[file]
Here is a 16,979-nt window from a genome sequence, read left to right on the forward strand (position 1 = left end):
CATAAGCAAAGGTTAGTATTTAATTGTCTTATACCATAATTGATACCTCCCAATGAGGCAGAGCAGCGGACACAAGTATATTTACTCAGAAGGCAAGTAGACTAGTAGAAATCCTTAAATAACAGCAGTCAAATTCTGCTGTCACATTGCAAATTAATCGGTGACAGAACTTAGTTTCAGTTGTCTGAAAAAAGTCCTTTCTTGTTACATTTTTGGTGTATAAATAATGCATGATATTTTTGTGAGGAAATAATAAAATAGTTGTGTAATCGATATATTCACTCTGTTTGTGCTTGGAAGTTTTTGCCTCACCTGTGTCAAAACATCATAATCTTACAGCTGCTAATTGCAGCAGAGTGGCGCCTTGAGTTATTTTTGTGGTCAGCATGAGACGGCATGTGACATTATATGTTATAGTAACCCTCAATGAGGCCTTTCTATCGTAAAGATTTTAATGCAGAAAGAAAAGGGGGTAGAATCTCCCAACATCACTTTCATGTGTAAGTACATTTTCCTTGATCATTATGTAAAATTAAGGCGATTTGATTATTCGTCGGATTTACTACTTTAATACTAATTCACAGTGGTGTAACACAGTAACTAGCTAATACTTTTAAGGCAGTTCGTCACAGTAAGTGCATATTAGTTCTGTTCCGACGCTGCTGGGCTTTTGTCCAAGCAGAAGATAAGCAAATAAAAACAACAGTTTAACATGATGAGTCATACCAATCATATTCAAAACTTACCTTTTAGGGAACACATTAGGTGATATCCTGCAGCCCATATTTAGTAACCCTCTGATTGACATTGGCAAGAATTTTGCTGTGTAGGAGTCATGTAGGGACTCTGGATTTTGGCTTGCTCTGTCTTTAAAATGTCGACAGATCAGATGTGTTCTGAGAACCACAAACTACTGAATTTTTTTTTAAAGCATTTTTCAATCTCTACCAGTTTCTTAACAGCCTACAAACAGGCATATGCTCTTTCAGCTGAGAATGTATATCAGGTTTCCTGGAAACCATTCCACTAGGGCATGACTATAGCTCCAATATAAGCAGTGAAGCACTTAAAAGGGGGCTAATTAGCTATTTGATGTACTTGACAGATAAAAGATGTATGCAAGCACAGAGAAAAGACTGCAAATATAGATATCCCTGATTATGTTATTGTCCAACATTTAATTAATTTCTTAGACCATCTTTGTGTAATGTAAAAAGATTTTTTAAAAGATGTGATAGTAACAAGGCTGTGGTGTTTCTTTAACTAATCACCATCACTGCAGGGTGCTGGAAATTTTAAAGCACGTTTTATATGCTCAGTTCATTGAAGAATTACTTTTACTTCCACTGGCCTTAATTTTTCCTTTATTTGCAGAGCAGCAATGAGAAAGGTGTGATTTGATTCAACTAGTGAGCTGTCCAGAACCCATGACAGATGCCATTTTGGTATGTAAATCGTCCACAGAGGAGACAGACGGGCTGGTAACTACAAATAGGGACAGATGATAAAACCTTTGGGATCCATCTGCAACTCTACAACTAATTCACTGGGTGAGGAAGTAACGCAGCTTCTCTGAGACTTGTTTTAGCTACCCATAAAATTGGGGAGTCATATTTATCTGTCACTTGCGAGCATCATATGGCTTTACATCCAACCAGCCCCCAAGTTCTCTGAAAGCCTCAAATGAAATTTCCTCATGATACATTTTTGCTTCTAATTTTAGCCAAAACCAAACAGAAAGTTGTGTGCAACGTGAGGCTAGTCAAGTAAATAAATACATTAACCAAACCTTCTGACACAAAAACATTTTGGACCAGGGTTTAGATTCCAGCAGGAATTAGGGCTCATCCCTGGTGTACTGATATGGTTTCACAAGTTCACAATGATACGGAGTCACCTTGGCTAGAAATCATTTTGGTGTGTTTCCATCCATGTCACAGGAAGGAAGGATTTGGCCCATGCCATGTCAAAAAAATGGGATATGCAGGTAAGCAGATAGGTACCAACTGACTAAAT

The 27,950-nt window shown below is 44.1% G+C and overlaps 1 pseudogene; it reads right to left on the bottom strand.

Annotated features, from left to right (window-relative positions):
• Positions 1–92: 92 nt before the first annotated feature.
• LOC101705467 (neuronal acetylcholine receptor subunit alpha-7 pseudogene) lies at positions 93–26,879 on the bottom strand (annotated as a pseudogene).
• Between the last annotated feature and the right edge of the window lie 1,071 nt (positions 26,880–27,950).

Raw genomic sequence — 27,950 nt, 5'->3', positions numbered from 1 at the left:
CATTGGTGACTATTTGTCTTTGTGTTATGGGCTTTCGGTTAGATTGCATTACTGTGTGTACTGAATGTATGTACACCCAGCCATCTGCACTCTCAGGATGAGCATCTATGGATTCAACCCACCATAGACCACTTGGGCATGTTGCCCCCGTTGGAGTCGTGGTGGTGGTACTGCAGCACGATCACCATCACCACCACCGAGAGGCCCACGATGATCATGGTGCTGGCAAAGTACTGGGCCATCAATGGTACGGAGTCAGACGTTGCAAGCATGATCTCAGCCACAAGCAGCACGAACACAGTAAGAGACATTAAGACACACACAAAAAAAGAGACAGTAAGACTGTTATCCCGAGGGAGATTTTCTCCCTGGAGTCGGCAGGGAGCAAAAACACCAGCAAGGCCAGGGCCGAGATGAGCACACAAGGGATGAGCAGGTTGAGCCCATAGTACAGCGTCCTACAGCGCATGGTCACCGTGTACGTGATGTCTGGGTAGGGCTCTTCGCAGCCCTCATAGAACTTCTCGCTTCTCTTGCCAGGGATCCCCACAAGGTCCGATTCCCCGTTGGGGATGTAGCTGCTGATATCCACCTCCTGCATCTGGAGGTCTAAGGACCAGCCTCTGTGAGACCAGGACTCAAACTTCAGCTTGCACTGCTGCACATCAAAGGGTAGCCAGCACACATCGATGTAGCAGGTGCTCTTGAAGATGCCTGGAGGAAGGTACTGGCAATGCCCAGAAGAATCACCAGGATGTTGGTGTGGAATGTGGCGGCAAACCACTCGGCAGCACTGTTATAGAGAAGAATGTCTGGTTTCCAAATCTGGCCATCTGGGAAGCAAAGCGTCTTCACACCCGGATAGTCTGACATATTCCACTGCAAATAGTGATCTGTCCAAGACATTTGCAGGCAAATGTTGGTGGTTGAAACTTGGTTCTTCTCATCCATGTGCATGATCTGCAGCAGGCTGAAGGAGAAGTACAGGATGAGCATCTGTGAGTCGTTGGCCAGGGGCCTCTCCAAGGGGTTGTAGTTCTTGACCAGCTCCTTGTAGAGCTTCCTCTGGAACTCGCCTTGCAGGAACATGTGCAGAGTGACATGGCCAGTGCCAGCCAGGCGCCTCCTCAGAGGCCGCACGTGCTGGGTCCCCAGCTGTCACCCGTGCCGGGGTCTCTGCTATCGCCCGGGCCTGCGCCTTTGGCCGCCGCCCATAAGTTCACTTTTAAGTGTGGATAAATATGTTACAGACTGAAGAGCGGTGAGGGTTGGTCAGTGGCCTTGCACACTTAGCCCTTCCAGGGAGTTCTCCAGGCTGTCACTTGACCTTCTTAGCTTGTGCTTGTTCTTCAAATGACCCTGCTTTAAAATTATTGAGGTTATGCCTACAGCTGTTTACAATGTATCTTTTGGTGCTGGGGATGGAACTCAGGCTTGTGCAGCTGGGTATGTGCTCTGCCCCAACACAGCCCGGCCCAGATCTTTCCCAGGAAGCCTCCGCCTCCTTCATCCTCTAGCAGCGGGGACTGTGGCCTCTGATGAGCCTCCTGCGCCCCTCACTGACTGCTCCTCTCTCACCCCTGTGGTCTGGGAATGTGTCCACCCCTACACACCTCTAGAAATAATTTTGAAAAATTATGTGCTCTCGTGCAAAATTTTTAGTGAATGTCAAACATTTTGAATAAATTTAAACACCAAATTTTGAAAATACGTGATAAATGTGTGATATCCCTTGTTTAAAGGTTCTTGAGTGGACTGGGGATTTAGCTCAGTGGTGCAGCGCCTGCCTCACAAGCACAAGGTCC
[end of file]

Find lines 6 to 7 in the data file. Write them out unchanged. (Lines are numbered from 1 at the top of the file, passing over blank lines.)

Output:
• LOC101705467 (neuronal acetylcholine receptor subunit alpha-7 pseudogene) lies at positions 93–26,879 on the bottom strand (annotated as a pseudogene).
• Between the last annotated feature and the right edge of the window lie 1,071 nt (positions 26,880–27,950).